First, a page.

When Abby Norman was a sophomore studying dance at Sarah Lawrence College, she repeatedly ended up in the emergency room with severe pelvic pain. Each time, the doctors proposed the same explanations: a UTI, STIs, pregnancy (despite the fact that she’d never had sex), anxiety. As a 19-year-old, she didn’t think it was her place to question them. Yet she grew so ill, she couldn’t go to class. With little help from doctors and no parents to turn to—she’d been emancipated at age 16—she dropped out of school and went home to Maine, where she floated between friends’ couches, growing sicker and sicker.
It wasn’t for several months that she finally had a laparoscopy, a form of surgery where doctors look inside the abdominal organs. And on her left fallopian tube, they found endometriosis—a growth of tissue resembling the uterine lining outside the uterus. This condition, estimated to affect one in 10 women of reproductive age, causes pelvic pain that can make menstruation, sex and other activities excruciating.
On average, it takes 10 years for endometriosis to get diagnosed, largely because its symptoms often get brushed off as “normal” parts of womanhood. In a 2016 Quartz article that recently resurfaced on several women’s sites, John Guillebaud, professor of reproductive health at University College London, says period cramps can be “almost as bad as having a heart attack.” While such severe pain may be common, though, it’s not normal. In fact, a significant portion of severe period pains are actually undiagnosed endometriosis.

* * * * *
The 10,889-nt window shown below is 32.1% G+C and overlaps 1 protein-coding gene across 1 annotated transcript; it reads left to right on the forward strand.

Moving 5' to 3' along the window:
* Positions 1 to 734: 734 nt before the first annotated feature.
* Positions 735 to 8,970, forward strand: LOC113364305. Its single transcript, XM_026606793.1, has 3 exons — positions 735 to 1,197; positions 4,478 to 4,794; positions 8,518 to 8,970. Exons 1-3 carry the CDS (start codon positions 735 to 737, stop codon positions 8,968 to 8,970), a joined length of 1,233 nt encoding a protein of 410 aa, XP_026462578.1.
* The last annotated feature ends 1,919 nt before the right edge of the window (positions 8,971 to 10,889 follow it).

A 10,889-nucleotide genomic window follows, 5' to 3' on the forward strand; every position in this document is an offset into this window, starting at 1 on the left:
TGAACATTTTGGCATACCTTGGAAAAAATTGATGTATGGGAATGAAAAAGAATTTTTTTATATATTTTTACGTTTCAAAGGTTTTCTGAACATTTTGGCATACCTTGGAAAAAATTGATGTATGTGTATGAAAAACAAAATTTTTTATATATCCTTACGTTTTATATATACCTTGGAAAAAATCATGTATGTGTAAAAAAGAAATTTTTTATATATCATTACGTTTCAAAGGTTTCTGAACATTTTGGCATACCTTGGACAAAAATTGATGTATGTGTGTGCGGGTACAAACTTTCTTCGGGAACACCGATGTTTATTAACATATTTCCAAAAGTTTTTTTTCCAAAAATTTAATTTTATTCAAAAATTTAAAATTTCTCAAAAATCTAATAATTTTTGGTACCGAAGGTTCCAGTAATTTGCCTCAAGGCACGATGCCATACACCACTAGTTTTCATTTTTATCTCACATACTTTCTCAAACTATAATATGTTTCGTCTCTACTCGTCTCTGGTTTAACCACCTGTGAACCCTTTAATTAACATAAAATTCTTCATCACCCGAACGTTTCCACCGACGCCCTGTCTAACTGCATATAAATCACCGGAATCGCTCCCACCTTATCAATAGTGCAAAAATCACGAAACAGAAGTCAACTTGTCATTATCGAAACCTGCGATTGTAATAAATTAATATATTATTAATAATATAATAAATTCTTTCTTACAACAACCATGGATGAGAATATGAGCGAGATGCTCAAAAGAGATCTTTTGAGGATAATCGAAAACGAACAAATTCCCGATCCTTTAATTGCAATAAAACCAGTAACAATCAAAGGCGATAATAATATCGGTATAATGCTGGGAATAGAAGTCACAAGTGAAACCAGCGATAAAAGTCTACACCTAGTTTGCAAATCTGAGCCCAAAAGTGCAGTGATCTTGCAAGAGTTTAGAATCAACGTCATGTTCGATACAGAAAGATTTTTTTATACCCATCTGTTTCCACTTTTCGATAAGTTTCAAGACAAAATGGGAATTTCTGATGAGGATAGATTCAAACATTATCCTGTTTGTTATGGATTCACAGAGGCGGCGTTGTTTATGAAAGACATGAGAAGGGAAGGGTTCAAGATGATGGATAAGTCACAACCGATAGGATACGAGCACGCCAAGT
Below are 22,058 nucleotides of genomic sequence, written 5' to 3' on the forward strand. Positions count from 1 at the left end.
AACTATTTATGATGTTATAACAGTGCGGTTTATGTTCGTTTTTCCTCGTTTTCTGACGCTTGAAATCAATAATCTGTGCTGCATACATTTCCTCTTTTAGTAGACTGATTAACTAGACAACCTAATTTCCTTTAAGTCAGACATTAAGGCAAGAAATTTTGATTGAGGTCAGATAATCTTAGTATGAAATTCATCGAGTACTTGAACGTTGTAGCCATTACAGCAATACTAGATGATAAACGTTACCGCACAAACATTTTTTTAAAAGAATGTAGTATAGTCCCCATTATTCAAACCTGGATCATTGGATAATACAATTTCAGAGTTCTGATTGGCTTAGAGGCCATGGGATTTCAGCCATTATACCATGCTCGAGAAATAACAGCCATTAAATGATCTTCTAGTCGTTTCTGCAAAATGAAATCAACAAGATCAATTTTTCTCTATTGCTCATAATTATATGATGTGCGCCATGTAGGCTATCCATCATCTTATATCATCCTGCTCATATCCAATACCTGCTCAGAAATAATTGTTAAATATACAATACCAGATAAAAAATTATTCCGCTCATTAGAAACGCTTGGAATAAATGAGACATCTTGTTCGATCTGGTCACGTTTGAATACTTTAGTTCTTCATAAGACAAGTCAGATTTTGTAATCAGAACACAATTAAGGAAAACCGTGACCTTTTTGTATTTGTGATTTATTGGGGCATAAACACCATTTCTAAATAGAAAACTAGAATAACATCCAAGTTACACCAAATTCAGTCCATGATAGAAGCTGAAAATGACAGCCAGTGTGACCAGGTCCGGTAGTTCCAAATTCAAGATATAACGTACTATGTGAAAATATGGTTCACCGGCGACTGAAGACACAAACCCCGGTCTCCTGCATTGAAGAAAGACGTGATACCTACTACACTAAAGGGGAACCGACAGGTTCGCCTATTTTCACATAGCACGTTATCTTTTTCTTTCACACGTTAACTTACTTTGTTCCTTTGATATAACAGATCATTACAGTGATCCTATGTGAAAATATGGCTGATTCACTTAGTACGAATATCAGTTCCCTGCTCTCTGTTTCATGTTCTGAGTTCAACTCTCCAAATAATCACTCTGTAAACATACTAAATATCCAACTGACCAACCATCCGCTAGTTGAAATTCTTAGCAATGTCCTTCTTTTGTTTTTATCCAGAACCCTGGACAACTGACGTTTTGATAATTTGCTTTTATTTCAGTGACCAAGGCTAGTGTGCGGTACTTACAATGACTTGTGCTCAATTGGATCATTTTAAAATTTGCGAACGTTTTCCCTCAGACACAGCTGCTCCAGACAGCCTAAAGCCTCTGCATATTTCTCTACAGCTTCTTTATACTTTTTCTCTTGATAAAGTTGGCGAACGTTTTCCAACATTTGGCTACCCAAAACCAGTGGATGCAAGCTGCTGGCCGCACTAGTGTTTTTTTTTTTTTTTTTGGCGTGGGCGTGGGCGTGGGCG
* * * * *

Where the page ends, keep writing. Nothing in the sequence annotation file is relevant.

Because it’s so normalized, it didn’t initially occur to Norman to even tell doctors she’d always suffered from unbearable period cramps. She also didn’t think much of having six months of excruciatingly painful sex. She’d been warned that sex would hurt like hell the first few times and take several months to become enjoyable. Still, she remembers thinking, “Why would anybody have sex if this is what it’s supposed to feel like?”
“I’m in pain. I can’t eat. I can’t have sex. But the consensus was I have abdominal pain because I was anxious.”